Without further ado…
The yellow shirt with a dosing of green around the neck is instantly associated with Brazil, though the more green on the collar the better. The blue shorts matter here, too, completing a look worn by some of the greatest players of all-time. That helps the brand.
The green and white hoops are unmistakable, as is the four-leaf clover. Celtic actually wore green-and-white horizontal stripes for the early part of their existence, but the hoops were the proper switch.
The Blaugranas — blue and dark red, don’t you know? — striped-top has met the stripes in its crest, which also is topped by the red-and-white cross and red and gold stripes of the Barcelona coat of arms. Many say the stripes were brought to Spain by its Swiss leader, Joan Gamper.
The Gunners moved white sleeves onto their red tops in the 1930s, and the look is one of the most iconic in the world. While the crest has changed more than a few times, the addition of a cannon from the middle of the last century onward has been everpresent.
Also considered: Ajax
“Given the sacrifices people are making, including some of my colleagues in the NHS, who have made the ultimate sacrifice and gone into work and caught the disease and have sadly died, I think the first thing Premier League footballers can do is make a contribution; take a pay cut and play their part.”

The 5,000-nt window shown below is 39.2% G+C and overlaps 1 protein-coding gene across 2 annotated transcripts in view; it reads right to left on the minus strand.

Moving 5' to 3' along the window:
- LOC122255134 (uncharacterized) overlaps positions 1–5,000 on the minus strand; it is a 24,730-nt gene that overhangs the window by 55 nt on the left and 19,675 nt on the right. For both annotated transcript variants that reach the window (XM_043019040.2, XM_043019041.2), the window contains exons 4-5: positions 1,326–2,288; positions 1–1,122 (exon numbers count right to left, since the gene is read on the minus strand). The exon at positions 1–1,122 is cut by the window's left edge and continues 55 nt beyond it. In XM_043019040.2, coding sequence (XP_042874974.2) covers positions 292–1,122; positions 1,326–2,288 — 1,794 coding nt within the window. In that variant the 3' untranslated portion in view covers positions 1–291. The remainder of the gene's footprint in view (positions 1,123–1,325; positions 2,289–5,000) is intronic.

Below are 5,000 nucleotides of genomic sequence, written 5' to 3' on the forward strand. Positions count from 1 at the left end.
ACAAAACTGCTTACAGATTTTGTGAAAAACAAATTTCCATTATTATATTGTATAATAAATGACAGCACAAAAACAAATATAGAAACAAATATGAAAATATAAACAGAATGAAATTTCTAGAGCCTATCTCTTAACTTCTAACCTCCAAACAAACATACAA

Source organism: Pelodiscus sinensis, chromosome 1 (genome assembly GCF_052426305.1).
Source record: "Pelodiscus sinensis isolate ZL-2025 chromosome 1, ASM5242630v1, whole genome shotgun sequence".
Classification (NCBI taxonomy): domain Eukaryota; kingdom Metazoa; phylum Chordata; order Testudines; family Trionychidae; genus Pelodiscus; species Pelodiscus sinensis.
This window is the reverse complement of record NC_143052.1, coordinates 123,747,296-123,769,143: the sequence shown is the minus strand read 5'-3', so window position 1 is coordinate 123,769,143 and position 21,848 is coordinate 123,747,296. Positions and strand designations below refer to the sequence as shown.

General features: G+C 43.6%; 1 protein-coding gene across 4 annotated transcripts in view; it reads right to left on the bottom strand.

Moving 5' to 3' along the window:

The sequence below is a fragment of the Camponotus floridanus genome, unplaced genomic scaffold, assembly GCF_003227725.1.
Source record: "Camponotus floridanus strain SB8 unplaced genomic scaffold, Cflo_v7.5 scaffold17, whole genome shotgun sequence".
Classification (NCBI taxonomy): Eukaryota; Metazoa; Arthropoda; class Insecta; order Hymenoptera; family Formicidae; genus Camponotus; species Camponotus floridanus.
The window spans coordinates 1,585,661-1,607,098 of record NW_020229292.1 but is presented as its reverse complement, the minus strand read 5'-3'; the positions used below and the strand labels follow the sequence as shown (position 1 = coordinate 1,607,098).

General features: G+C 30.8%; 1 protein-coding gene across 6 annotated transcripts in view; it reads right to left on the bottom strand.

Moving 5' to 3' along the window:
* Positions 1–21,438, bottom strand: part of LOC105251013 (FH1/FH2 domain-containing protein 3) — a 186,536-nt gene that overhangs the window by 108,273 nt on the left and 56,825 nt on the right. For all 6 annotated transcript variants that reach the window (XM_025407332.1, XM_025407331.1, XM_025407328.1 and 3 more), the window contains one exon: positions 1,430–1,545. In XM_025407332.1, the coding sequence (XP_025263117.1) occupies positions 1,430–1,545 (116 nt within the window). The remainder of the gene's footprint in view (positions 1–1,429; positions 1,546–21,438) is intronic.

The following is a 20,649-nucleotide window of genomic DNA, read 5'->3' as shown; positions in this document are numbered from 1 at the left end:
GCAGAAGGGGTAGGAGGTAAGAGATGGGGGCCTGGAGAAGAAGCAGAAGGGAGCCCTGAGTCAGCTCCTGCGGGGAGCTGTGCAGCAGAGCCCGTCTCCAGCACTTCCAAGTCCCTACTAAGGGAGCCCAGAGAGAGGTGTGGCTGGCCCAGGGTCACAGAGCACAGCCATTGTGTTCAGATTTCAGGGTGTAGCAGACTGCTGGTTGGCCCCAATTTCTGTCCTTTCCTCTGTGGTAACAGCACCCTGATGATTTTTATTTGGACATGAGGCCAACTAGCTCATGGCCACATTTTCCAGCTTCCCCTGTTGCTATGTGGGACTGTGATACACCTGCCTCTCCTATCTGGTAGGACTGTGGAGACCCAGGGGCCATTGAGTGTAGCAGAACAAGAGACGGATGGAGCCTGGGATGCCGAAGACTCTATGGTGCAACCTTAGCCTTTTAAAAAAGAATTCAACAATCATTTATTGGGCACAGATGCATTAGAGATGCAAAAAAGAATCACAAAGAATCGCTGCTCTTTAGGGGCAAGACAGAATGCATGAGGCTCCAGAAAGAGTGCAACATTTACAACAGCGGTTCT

That’s a heavy statement, one that surely resonates with all.
The PFA issued a post on its site that runs up nearly 1000 words on its position, stating that a big part of its concern is representing League One and League Two players. Those members do not receive the massive pay packets of PL stars.
Basically, what the PFA is requesting is time to make an educated decision considering the books and futures of every club are different. They’d like to see those books to make sure that if players are making a sacrifice that shareholders are as well.
We fully accept that players will have to be flexible and share the financial burden of the COVID-19 outbreak in order to secure the long-term future of their own club and indeed the wider game. Our advice going out to players at this point reflects that expectation.
In addition, the PFA is also expecting to contribute financially to any solutions agreed upon.
Like everyone else in the country, we are trying to deal with a situation that has never been faced. Our spirits have been lifted seeing communities come together to support each other. We have been proud to see many of our own members and clubs step up to support the NHS, to help children who would usually benefit from free school meals, donating to food banks and other charitable donations to those affected by this crisis. Much of this has been done privately and without publicity.
Obviously there will be a resolution to this soon, but it’s a complex and layered situation. Bournemouth manager Eddie Howe became the first PL boss to take a voluntary pay cut on Wednesday, with Brighton’s Graham Potter following suit.